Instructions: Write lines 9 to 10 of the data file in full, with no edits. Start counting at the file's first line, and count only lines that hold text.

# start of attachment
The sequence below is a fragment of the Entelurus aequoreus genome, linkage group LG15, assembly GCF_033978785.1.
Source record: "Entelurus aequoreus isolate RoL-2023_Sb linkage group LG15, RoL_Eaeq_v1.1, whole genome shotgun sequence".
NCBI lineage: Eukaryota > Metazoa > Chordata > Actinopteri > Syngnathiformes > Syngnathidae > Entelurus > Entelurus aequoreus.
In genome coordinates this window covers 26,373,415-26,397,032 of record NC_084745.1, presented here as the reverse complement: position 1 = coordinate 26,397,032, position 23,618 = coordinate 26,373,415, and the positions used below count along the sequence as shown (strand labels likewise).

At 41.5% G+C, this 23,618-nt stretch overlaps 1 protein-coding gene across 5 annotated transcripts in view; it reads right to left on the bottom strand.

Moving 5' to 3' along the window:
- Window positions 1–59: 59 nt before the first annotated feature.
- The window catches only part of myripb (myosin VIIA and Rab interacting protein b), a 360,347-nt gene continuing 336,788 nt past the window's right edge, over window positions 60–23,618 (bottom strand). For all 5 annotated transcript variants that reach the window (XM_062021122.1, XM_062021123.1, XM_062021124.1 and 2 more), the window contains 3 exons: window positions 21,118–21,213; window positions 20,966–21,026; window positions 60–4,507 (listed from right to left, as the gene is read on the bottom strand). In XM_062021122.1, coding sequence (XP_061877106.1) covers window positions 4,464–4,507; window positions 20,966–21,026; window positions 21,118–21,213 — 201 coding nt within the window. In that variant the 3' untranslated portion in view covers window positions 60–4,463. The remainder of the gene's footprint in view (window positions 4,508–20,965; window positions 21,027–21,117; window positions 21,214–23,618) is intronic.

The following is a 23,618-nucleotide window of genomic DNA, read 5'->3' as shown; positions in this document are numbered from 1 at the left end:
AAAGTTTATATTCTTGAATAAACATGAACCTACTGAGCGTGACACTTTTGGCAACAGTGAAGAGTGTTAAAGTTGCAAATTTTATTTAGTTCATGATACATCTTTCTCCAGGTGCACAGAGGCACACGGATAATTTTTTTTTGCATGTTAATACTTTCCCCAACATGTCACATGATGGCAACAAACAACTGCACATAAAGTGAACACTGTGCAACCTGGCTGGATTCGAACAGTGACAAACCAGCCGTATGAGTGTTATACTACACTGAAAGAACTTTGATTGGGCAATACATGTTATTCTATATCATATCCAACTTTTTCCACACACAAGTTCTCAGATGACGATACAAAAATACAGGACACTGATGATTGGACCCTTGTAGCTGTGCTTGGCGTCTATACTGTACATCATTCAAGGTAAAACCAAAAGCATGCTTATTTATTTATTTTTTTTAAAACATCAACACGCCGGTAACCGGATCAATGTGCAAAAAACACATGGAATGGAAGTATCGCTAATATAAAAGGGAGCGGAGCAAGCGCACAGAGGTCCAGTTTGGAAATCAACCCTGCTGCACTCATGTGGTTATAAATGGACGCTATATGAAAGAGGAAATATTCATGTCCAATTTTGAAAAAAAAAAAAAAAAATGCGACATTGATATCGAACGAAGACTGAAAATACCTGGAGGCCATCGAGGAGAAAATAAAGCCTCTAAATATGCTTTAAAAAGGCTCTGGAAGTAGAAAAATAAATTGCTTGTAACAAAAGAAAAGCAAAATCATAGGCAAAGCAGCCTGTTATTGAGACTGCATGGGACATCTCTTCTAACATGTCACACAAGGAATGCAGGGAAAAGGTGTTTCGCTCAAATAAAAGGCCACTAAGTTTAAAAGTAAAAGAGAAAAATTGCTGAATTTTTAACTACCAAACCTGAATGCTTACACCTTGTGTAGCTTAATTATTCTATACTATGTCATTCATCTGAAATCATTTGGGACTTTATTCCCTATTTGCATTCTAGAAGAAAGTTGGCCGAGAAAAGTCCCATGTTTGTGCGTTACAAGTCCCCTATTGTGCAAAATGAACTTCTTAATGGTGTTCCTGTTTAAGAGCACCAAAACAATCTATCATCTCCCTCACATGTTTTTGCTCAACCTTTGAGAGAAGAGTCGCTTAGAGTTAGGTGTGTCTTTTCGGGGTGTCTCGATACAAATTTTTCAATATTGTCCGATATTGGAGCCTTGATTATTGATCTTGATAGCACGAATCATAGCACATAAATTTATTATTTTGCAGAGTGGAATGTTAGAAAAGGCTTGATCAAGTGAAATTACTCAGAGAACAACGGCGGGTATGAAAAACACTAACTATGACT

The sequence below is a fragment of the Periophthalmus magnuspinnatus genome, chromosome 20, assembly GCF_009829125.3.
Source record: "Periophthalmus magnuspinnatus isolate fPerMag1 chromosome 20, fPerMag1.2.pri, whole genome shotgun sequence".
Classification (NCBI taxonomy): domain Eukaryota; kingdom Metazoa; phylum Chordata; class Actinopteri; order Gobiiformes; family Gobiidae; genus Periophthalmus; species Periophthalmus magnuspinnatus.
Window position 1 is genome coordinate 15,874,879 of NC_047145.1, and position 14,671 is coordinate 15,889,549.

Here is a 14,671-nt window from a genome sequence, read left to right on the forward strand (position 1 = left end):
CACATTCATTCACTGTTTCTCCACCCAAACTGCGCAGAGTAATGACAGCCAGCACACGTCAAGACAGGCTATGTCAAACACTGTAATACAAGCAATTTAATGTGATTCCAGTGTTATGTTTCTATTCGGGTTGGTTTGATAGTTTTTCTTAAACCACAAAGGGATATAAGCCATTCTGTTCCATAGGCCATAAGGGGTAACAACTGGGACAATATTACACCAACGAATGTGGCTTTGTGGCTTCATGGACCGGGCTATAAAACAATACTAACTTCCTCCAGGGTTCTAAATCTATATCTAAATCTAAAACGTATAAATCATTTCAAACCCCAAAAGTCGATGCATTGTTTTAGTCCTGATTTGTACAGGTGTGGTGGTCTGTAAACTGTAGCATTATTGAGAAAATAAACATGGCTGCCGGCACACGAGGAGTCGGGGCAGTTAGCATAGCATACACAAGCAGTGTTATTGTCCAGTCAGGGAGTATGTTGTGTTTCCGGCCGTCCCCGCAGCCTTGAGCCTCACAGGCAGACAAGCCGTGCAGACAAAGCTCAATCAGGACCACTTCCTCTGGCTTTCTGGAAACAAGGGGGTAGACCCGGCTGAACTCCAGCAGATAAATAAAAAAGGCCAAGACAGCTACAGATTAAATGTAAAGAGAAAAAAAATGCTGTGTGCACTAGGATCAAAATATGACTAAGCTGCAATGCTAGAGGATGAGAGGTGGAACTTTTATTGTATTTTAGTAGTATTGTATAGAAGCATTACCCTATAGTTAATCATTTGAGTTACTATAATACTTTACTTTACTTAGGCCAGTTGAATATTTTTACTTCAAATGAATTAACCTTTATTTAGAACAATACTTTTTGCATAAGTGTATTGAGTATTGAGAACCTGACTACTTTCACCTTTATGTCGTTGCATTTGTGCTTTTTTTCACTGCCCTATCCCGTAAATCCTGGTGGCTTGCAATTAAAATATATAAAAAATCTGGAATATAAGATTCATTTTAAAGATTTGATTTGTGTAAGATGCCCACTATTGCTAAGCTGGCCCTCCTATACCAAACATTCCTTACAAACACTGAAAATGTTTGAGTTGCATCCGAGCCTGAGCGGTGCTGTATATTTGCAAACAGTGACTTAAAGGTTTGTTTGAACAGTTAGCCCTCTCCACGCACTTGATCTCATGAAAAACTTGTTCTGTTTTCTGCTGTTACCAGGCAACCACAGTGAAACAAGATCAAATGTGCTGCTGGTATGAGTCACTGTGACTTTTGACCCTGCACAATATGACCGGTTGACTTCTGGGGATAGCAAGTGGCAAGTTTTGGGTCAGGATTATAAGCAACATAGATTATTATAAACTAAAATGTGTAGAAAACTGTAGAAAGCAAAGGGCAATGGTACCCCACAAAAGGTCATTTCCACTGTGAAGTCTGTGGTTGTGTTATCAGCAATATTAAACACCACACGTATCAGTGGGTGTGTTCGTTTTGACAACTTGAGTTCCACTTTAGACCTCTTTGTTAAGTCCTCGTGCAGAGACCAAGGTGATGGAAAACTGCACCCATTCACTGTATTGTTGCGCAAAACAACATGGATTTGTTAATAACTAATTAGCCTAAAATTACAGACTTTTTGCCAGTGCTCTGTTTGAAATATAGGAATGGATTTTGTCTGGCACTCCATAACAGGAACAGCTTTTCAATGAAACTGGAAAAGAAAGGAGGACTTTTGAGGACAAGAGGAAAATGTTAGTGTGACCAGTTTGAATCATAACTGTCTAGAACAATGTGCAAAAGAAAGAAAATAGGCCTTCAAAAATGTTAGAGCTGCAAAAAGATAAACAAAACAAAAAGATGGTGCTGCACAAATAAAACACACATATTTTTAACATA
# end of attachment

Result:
The following is a 23,618-nucleotide window of genomic DNA, read 5'->3' as shown; positions in this document are numbered from 1 at the left end:
AAAGTTTATATTCTTGAATAAACATGAACCTACTGAGCGTGACACTTTTGGCAACAGTGAAGAGTGTTAAAGTTGCAAATTTTATTTAGTTCATGATACATCTTTCTCCAGGTGCACAGAGGCACACGGATAATTTTTTTTTGCATGTTAATACTTTCCCCAACATGTCACATGATGGCAACAAACAACTGCACATAAAGTGAACACTGTGCAACCTGGCTGGATTCGAACAGTGACAAACCAGCCGTATGAGTGTTATACTACACTGAAAGAACTTTGATTGGGCAATACATGTTATTCTATATCATATCCAACTTTTTCCACACACAAGTTCTCAGATGACGATACAAAAATACAGGACACTGATGATTGGACCCTTGTAGCTGTGCTTGGCGTCTATACTGTACATCATTCAAGGTAAAACCAAAAGCATGCTTATTTATTTATTTTTTTTAAAACATCAACACGCCGGTAACCGGATCAATGTGCAAAAAACACATGGAATGGAAGTATCGCTAATATAAAAGGGAGCGGAGCAAGCGCACAGAGGTCCAGTTTGGAAATCAACCCTGCTGCACTCATGTGGTTATAAATGGACGCTATATGAAAGAGGAAATATTCATGTCCAATTTTGAAAAAAAAAAAAAAAAATGCGACATTGATATCGAACGAAGACTGAAAATACCTGGAGGCCATCGAGGAGAAAATAAAGCCTCTAAATATGCTTTAAAAAGGCTCTGGAAGTAGAAAAATAAATTGCTTGTAACAAAAGAAAAGCAAAATCATAGGCAAAGCAGCCTGTTATTGAGACTGCATGGGACATCTCTTCTAACATGTCACACAAGGAATGCAGGGAAAAGGTGTTTCGCTCAAATAAAAGGCCACTAAGTTTAAAAGTAAAAGAGAAAAATTGCTGAATTTTTAACTACCAAACCTGAATGCTTACACCTTGTGTAGCTTAATTATTCTATACTATGTCATTCATCTGAAATCATTTGGGACTTTATTCCCTATTTGCATTCTAGAAGAAAGTTGGCCGAGAAAAGTCCCATGTTTGTGCGTTACAAGTCCCCTATTGTGCAAAATGAACTTCTTAATGGTGTTCCTGTTTAAGAGCACCAAAACAATCTATCATCTCCCTCACATGTTTTTGCTCAACCTTTGAGAGAAGAGTCGCTTAGAGTTAGGTGTGTCTTTTCGGGGTGTCTCGATACAAATTTTTCAATATTGTCCGATATTGGAGCCTTGATTATTGATCTTGATAGCACGAATCATAGCACATAAATTTATTATTTTGCAGAGTGGAATGTTAGAAAAGGCTTGATCAAGTGAAATTACTCAGAGAACAACGGCGGGTATGAAAAACACTAACTATGACT